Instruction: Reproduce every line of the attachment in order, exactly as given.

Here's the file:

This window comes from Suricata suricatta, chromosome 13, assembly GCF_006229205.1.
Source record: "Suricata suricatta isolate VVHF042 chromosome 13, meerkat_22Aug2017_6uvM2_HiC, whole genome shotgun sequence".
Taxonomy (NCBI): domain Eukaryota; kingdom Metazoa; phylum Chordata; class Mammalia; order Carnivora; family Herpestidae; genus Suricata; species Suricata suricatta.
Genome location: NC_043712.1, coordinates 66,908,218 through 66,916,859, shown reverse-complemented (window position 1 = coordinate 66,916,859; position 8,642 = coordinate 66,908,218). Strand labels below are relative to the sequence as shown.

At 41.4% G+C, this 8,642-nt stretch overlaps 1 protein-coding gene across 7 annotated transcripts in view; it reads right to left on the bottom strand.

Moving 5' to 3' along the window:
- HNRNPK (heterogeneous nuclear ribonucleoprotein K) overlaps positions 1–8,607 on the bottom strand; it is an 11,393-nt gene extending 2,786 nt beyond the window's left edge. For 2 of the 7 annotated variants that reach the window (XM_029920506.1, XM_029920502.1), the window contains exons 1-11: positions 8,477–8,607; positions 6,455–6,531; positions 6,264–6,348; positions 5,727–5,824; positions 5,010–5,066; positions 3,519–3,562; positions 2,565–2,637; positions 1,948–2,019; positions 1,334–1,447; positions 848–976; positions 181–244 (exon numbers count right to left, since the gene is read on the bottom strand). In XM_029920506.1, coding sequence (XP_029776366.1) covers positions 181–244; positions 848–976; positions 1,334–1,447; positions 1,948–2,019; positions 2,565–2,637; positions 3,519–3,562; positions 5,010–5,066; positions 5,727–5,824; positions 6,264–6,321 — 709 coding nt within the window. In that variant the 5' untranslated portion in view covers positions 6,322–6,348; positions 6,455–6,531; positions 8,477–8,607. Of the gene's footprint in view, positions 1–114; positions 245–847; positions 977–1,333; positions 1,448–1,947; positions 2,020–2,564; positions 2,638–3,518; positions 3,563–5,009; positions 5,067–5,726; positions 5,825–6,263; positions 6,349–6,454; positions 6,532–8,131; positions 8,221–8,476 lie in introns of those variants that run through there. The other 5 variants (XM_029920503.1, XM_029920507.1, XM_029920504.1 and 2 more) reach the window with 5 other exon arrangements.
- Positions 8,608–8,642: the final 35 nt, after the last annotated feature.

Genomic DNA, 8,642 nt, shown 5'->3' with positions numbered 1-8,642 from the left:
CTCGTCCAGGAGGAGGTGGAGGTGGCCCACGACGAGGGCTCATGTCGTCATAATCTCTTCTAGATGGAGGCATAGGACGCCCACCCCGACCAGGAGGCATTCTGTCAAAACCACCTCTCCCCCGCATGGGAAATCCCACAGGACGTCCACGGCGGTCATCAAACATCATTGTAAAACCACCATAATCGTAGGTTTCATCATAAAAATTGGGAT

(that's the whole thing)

This window comes from Suricata suricatta, chromosome 13, assembly GCF_006229205.1.
Source record: "Suricata suricatta isolate VVHF042 chromosome 13, meerkat_22Aug2017_6uvM2_HiC, whole genome shotgun sequence".
Taxonomy (NCBI): domain Eukaryota; kingdom Metazoa; phylum Chordata; class Mammalia; order Carnivora; family Herpestidae; genus Suricata; species Suricata suricatta.
Genome location: NC_043712.1, coordinates 66,908,218 through 66,916,859, shown reverse-complemented (window position 1 = coordinate 66,916,859; position 8,642 = coordinate 66,908,218). Strand labels below are relative to the sequence as shown.

At 41.4% G+C, this 8,642-nt stretch overlaps 1 protein-coding gene across 7 annotated transcripts in view; it reads right to left on the bottom strand.

Moving 5' to 3' along the window:
- HNRNPK (heterogeneous nuclear ribonucleoprotein K) overlaps positions 1–8,607 on the bottom strand; it is an 11,393-nt gene extending 2,786 nt beyond the window's left edge. For 2 of the 7 annotated variants that reach the window (XM_029920506.1, XM_029920502.1), the window contains exons 1-11: positions 8,477–8,607; positions 6,455–6,531; positions 6,264–6,348; positions 5,727–5,824; positions 5,010–5,066; positions 3,519–3,562; positions 2,565–2,637; positions 1,948–2,019; positions 1,334–1,447; positions 848–976; positions 181–244 (exon numbers count right to left, since the gene is read on the bottom strand). In XM_029920506.1, coding sequence (XP_029776366.1) covers positions 181–244; positions 848–976; positions 1,334–1,447; positions 1,948–2,019; positions 2,565–2,637; positions 3,519–3,562; positions 5,010–5,066; positions 5,727–5,824; positions 6,264–6,321 — 709 coding nt within the window. In that variant the 5' untranslated portion in view covers positions 6,322–6,348; positions 6,455–6,531; positions 8,477–8,607. Of the gene's footprint in view, positions 1–114; positions 245–847; positions 977–1,333; positions 1,448–1,947; positions 2,020–2,564; positions 2,638–3,518; positions 3,563–5,009; positions 5,067–5,726; positions 5,825–6,263; positions 6,349–6,454; positions 6,532–8,131; positions 8,221–8,476 lie in introns of those variants that run through there. The other 5 variants (XM_029920503.1, XM_029920507.1, XM_029920504.1 and 2 more) reach the window with 5 other exon arrangements.
- Positions 8,608–8,642: the final 35 nt, after the last annotated feature.

Genomic DNA, 8,642 nt, shown 5'->3' with positions numbered 1-8,642 from the left:
CTCGTCCAGGAGGAGGTGGAGGTGGCCCACGACGAGGGCTCATGTCGTCATAATCTCTTCTAGATGGAGGCATAGGACGCCCACCCCGACCAGGAGGCATTCTGTCAAAACCACCTCTCCCCCGCATGGGAAATCCCACAGGACGTCCACGGCGGTCATCAAACATCATTGTAAAACCACCATAATCGTAGGTTTCATCATAAAAATTGGGAT